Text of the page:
To date, over 1,000 companies, covering nearly 2.4 million employees, have been granted waivers to escape the burdensome requirements of Obamacare. The House Oversight and Government Reform Subcommittee on Health Care, the District of Columbia, Census and the National Archives held a hearing this week to further examine the transparency and fairness of the waiver process.
Obamacare forbids insurers from placing annual and lifetime limits on health plans. These “consumer protections” have endangered the limited coverage plans that some employers currently offer. Unable to provide more comprehensive coverage, those employers would be forced to drop coverage altogether if they abide by the new law. To avoid this consequence of the new law, employers are flocking to secure the waivers offered by the Department of Health and Human Services (HHS) to keep their employees covered.
At the hearing, Steven Larson, Deputy Administrator and Director for the Center for Consumer Information and Insurance Oversight at the Centers for Medicare and Medicaid Services, argued that waivers act as a bridge from now until 2014, when Obamacare will be fully implemented. Larson said the waivers were always on the table to phase out mini-med plans.
But Heritage Senior Research Fellow Ed Haislmaier pointed to 21 different sections in the new law that authorize the HHS Secretary to provide waivers for specific purposes—and authority to grant waivers for annual and lifetime limits was not among them. In his testimony, Haislmaier argued, “HHS has exceeded its statutory authority in creating this waiver process. The statute does not explicitly grant HHS authority to waive the application of this provision.”
It’s simple, really: If Congress intended to institute a waiver process for this particular provision of Obamacare, they would have included it in the legislation. It seems clear, then, that Congress never intended to award waivers for this provision of the law. In doing so, HHS has overstepped its authority.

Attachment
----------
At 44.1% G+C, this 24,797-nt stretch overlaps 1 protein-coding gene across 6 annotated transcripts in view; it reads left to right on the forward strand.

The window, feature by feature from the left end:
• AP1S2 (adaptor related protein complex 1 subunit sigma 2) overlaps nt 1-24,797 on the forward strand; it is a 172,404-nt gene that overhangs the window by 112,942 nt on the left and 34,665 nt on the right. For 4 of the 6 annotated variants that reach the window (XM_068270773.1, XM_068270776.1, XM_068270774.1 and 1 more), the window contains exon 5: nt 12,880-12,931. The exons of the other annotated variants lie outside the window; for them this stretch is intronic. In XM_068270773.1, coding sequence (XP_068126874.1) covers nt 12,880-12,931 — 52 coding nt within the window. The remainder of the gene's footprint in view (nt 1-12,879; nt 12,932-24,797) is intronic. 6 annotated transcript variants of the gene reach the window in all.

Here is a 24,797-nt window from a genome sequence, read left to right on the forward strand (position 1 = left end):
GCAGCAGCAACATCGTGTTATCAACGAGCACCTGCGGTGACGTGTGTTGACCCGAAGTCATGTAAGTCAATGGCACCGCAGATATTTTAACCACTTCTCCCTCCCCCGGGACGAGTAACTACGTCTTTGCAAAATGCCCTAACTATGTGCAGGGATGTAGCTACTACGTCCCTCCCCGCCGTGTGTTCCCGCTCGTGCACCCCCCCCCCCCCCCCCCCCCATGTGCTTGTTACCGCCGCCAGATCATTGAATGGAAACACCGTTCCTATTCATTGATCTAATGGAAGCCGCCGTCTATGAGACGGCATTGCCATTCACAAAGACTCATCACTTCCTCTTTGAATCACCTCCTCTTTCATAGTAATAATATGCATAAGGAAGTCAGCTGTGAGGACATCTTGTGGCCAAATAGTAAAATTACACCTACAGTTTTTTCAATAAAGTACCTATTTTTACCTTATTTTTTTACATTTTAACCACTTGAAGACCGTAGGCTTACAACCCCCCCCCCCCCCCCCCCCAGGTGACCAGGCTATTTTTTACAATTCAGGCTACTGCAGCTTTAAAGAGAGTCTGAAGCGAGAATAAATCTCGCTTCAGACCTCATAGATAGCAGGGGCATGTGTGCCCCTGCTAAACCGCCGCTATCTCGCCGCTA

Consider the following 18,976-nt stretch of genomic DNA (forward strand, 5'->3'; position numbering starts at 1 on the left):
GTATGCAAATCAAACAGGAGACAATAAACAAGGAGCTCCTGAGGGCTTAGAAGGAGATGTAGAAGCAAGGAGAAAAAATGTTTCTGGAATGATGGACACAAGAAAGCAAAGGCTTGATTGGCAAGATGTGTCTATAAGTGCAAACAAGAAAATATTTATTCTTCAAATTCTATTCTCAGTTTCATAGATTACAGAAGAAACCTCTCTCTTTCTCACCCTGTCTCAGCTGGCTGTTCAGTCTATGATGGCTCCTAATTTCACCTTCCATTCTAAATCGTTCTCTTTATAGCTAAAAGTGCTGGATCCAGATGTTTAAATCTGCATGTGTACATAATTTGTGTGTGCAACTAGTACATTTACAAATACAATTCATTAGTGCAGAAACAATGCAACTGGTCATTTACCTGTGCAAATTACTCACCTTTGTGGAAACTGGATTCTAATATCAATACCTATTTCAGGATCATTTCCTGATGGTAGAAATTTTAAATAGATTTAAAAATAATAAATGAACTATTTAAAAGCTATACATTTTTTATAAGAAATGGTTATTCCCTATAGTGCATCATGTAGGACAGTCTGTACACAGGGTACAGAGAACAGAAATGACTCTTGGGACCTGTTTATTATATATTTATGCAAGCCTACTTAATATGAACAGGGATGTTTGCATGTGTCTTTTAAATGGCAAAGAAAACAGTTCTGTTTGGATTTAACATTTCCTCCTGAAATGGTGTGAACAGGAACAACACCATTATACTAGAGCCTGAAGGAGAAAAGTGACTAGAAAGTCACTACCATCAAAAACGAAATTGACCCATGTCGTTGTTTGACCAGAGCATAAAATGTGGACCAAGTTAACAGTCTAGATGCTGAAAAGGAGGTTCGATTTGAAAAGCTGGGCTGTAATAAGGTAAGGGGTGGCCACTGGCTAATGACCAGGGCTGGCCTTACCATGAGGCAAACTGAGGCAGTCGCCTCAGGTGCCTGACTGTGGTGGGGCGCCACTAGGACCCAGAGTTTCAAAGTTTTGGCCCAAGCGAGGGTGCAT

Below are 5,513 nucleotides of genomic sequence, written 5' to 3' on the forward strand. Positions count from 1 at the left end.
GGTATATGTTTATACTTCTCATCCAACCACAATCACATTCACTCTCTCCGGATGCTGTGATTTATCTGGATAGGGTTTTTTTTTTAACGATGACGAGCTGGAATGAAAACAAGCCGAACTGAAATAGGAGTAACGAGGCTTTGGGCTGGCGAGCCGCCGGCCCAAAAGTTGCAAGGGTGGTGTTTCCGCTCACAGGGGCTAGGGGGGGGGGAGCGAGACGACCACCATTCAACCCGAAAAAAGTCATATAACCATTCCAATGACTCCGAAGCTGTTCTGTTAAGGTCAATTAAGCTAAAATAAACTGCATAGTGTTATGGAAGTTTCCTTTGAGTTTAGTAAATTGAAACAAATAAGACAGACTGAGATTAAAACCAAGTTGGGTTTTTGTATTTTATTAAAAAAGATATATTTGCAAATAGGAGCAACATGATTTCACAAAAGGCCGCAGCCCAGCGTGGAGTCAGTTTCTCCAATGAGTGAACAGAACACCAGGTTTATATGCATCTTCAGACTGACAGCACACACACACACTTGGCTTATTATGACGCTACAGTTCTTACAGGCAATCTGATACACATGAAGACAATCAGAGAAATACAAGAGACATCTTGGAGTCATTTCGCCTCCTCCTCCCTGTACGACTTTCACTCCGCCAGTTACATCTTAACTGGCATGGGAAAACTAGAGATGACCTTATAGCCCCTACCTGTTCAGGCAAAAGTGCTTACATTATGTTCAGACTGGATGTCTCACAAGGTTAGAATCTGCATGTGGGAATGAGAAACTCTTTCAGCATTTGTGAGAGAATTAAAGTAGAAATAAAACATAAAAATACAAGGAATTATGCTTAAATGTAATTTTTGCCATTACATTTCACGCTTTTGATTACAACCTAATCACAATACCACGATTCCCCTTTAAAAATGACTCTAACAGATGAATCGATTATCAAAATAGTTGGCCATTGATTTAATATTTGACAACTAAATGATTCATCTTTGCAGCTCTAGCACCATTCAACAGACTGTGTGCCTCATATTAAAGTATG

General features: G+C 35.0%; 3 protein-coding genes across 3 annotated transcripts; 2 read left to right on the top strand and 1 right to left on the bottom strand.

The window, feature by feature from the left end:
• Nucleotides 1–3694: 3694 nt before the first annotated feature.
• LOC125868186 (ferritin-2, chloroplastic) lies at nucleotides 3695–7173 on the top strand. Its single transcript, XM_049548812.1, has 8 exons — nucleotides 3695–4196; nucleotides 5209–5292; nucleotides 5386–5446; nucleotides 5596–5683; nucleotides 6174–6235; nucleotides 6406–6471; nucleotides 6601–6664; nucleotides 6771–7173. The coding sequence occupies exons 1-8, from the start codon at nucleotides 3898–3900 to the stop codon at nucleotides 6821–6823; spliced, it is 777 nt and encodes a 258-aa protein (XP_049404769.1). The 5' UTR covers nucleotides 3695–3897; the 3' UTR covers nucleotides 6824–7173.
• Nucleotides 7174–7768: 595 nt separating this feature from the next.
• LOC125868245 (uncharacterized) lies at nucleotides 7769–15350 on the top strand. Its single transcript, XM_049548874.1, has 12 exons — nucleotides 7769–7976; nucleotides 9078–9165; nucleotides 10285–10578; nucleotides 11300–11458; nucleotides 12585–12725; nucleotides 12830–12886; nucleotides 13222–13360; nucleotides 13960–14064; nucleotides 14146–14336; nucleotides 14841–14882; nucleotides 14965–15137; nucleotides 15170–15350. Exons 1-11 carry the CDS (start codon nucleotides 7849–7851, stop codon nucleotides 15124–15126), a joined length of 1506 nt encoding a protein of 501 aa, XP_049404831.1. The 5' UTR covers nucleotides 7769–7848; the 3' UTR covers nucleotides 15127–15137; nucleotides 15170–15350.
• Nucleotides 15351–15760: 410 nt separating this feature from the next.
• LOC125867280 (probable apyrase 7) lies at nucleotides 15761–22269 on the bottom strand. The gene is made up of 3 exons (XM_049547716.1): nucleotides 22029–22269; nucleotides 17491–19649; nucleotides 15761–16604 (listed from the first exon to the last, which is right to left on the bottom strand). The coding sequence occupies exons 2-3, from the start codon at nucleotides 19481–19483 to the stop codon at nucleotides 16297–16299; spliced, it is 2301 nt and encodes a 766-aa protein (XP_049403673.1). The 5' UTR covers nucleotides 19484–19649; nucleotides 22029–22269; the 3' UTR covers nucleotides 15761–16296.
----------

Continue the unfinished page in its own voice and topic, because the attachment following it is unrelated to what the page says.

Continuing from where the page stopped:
The hearing also focused on transparency and fairness in the process of granting waivers. While other witnesses said that the waiver process is fair and transparent, Haislmaier argued that the process of applying for a waiver invites the opportunity for favoritism because large corporations and unions can afford to go through the waiver process, unlike smaller businesses that may not have the money or time to apply for a waiver.
Scott Wold, an employee benefits attorney in Minnesota, has had hands-on experience working with employers applying for waivers from the annual limit restrictions. In his testimony, Wold stated that he “encountered several issues or difficulties with the process,” particularly with regard to eligibility for health reimbursement accounts (HRA), a type of consumer-directed health plan. Wold believes that the confusion surrounding HRA eligibility and the nebulous application process has “likely resulted in many sponsors of HRAs not requesting a waiver.”
Darrell Issa (R-CA), chairman of the House Oversight and Government Reform Committee, further questioned the fairness of the application process. He noted that HHS bureaucrats know exactly what company’s application they are reviewing and whether they are union plans. This has arguably led to the disproportional acceptance of waiver application from large corporations and unions. Haislmaier further emphasized that the use of a waiver process has led to a system that is based not on “the rule of law” but rather on “the rule of ‘who you know.’”
Due to the lack of transparency and fairness associated with the waiver application process, Haislmaier urged Congress to instruct HHS to eliminate the waiver program. He also said, “Congress should consider whether or not it will change or further clarify the statutory language of this provision of [Obamacare], in the context of its broader debates over the future of this legislation in general and its numerous specific provisions.”
This post was co-authored by Amanda Rae Kronquist and Raul Tamez.